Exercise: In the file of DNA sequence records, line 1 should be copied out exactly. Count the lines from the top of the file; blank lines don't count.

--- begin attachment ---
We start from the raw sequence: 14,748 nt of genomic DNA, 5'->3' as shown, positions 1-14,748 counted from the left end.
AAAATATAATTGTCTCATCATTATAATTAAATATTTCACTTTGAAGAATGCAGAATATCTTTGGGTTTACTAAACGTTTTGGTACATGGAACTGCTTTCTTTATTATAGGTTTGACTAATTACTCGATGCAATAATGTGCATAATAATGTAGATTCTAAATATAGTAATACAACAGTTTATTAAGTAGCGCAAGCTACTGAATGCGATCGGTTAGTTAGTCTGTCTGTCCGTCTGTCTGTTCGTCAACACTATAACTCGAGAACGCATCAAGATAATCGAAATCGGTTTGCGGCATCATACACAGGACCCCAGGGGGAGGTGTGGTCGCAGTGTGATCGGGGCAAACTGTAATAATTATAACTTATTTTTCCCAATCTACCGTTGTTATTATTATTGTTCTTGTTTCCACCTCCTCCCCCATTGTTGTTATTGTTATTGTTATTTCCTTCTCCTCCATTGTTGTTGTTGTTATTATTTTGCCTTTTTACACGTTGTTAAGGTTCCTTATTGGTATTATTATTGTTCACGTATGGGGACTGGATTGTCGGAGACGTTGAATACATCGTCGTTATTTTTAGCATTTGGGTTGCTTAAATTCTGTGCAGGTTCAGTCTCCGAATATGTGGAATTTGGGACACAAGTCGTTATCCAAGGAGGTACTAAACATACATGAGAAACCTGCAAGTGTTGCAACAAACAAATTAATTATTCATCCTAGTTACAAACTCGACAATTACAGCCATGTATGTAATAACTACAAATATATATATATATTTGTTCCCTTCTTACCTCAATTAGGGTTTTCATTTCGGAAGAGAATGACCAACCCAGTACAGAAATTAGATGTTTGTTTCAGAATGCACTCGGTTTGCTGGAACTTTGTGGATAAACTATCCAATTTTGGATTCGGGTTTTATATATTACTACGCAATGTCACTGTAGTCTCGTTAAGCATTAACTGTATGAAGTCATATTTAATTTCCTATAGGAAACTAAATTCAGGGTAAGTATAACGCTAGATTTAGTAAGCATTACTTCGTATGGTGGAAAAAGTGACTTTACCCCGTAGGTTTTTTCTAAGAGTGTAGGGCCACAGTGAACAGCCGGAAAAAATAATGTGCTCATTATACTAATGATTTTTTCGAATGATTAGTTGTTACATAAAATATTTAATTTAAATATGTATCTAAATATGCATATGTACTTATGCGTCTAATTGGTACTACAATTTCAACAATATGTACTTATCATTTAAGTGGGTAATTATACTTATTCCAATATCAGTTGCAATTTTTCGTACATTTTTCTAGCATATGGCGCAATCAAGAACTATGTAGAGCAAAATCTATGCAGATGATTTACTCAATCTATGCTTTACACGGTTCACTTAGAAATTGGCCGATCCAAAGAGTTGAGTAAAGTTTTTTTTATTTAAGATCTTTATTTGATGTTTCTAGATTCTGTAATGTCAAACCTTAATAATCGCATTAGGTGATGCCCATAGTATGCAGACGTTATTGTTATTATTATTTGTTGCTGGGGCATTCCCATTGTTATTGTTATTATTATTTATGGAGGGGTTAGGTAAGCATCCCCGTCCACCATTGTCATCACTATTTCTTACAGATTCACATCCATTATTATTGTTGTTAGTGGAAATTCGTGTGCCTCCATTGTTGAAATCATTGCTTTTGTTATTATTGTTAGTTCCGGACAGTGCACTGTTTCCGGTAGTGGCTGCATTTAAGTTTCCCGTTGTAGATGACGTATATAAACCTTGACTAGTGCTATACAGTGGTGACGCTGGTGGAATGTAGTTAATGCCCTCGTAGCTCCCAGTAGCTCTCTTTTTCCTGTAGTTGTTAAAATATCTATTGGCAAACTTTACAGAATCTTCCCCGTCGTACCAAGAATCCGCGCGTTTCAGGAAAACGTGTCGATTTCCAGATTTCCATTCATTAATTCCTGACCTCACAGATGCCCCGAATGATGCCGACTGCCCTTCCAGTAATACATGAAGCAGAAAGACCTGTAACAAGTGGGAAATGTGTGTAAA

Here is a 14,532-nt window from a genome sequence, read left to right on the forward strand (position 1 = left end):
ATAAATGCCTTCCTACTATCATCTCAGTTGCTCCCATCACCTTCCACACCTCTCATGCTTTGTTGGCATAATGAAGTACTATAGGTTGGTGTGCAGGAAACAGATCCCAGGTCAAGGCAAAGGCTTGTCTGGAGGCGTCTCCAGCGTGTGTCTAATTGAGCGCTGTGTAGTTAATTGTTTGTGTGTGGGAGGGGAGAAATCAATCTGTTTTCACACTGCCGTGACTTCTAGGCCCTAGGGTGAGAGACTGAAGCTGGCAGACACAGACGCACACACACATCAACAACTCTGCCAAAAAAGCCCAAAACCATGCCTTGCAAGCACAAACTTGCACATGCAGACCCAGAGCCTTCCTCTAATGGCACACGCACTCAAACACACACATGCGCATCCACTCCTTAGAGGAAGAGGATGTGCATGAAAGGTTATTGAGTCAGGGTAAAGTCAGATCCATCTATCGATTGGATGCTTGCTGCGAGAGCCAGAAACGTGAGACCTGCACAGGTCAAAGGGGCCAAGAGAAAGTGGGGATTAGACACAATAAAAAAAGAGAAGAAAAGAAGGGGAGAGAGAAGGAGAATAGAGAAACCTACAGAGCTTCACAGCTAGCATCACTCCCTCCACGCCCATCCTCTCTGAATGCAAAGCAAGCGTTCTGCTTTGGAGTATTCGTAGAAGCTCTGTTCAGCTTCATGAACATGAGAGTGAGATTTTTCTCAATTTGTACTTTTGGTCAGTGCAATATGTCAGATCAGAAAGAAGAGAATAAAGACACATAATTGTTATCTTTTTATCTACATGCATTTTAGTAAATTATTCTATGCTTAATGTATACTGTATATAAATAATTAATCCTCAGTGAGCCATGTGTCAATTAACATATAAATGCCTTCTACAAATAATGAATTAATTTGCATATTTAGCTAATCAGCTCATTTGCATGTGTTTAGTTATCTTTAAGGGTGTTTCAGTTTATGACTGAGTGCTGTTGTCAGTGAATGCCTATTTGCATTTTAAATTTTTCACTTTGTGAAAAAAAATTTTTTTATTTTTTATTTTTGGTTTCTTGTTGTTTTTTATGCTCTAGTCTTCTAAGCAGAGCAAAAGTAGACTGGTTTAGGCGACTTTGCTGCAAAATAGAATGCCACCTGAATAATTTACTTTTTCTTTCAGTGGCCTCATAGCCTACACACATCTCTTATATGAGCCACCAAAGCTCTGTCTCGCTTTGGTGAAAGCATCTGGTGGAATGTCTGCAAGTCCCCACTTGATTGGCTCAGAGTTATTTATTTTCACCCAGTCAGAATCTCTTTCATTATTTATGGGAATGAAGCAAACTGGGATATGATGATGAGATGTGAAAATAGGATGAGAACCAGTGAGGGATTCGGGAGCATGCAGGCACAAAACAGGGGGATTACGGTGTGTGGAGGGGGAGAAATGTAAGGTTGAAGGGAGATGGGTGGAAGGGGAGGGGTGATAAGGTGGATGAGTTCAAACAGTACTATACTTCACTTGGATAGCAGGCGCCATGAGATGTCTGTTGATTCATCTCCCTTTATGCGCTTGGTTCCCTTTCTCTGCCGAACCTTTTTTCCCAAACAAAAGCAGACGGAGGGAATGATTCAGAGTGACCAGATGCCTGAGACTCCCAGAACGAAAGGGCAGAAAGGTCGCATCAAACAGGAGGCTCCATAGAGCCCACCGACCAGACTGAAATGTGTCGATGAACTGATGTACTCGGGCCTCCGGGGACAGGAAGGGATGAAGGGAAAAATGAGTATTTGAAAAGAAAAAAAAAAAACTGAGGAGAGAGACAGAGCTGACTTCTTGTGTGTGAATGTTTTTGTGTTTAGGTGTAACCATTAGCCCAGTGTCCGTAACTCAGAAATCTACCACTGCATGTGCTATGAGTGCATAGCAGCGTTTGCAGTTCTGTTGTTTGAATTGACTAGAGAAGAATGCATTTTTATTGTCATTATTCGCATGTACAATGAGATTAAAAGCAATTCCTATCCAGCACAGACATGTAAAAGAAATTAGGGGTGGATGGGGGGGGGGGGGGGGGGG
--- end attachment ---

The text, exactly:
We start from the raw sequence: 14,748 nt of genomic DNA, 5'->3' as shown, positions 1-14,748 counted from the left end.